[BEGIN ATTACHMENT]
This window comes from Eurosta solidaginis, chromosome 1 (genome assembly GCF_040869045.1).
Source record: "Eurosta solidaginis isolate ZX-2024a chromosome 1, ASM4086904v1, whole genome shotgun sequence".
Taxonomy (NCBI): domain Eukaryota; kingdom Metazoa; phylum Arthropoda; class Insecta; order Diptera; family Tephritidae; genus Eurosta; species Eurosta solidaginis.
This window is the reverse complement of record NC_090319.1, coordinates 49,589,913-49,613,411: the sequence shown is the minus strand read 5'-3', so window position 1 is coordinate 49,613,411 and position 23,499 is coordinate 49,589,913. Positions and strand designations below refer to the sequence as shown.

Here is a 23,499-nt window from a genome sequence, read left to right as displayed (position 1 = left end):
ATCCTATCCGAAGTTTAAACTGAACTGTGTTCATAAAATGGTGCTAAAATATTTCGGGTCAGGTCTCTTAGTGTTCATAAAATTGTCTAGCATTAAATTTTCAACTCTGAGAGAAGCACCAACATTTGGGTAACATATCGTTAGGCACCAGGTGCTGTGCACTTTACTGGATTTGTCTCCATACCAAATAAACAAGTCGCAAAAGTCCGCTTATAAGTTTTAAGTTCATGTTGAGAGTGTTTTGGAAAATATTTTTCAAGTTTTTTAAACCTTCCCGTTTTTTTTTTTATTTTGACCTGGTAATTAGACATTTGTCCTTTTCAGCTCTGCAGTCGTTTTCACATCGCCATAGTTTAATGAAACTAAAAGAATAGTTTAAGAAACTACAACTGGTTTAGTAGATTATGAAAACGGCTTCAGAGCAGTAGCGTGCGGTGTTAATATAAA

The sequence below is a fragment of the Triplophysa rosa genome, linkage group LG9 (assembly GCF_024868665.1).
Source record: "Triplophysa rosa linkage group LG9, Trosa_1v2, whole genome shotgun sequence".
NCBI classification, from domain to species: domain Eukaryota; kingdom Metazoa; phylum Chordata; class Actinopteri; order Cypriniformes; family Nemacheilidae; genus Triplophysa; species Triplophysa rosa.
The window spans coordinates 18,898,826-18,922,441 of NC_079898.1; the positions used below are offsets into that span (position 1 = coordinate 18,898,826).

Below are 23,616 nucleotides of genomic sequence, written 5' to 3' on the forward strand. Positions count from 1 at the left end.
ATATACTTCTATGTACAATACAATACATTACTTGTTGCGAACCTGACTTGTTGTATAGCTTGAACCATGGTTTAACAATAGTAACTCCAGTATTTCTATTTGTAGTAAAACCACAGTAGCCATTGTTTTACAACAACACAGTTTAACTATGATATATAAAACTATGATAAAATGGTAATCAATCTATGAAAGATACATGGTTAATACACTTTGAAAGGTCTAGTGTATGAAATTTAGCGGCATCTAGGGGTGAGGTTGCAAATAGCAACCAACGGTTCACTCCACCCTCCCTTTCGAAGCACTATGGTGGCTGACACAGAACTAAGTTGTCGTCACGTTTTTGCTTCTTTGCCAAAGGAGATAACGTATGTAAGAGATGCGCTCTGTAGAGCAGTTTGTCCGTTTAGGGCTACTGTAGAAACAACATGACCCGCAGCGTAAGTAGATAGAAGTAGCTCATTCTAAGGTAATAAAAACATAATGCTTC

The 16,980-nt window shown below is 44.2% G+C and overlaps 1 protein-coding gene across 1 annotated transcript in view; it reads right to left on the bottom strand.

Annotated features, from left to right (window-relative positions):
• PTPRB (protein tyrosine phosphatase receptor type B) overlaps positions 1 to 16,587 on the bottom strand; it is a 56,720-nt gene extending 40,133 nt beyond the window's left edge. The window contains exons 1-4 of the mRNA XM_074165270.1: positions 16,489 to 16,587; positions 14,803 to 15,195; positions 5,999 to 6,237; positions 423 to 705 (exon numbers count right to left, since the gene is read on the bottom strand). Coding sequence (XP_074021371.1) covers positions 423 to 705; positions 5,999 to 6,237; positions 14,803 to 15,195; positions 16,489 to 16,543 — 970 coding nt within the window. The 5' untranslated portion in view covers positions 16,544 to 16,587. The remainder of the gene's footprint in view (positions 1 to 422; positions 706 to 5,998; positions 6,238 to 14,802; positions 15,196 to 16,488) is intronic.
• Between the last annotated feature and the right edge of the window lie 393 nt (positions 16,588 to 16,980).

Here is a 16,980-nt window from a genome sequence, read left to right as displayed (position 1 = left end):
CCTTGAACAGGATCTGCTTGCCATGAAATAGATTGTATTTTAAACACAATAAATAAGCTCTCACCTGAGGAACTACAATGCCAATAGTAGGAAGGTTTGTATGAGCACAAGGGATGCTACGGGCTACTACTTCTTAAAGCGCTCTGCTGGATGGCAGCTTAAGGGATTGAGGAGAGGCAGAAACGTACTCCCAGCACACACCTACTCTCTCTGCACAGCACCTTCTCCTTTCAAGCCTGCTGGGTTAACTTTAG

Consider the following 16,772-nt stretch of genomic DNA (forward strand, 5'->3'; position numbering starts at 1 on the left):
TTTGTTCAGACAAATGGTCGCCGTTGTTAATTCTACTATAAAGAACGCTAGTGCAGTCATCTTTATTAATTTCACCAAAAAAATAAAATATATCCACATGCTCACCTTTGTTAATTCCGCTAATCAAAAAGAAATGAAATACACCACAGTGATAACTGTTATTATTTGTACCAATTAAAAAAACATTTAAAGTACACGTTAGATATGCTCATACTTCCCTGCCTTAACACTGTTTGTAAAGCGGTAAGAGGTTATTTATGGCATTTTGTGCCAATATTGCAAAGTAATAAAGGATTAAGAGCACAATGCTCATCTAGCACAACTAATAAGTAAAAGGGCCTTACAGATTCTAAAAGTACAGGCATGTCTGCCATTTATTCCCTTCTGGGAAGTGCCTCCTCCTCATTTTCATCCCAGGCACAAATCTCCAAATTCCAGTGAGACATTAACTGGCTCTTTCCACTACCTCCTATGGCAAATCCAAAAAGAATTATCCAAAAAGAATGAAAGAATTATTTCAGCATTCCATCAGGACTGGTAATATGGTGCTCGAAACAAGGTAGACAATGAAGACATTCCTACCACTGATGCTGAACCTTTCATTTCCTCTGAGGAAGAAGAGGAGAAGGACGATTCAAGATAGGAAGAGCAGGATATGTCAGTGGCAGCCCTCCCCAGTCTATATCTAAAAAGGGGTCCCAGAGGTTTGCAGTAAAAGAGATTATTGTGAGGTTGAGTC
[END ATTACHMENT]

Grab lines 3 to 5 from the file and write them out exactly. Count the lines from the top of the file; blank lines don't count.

Taxonomy (NCBI): domain Eukaryota; kingdom Metazoa; phylum Arthropoda; class Insecta; order Diptera; family Tephritidae; genus Eurosta; species Eurosta solidaginis.
This window is the reverse complement of record NC_090319.1, coordinates 49,589,913-49,613,411: the sequence shown is the minus strand read 5'-3', so window position 1 is coordinate 49,613,411 and position 23,499 is coordinate 49,589,913. Positions and strand designations below refer to the sequence as shown.

Here is a 23,499-nt window from a genome sequence, read left to right as displayed (position 1 = left end):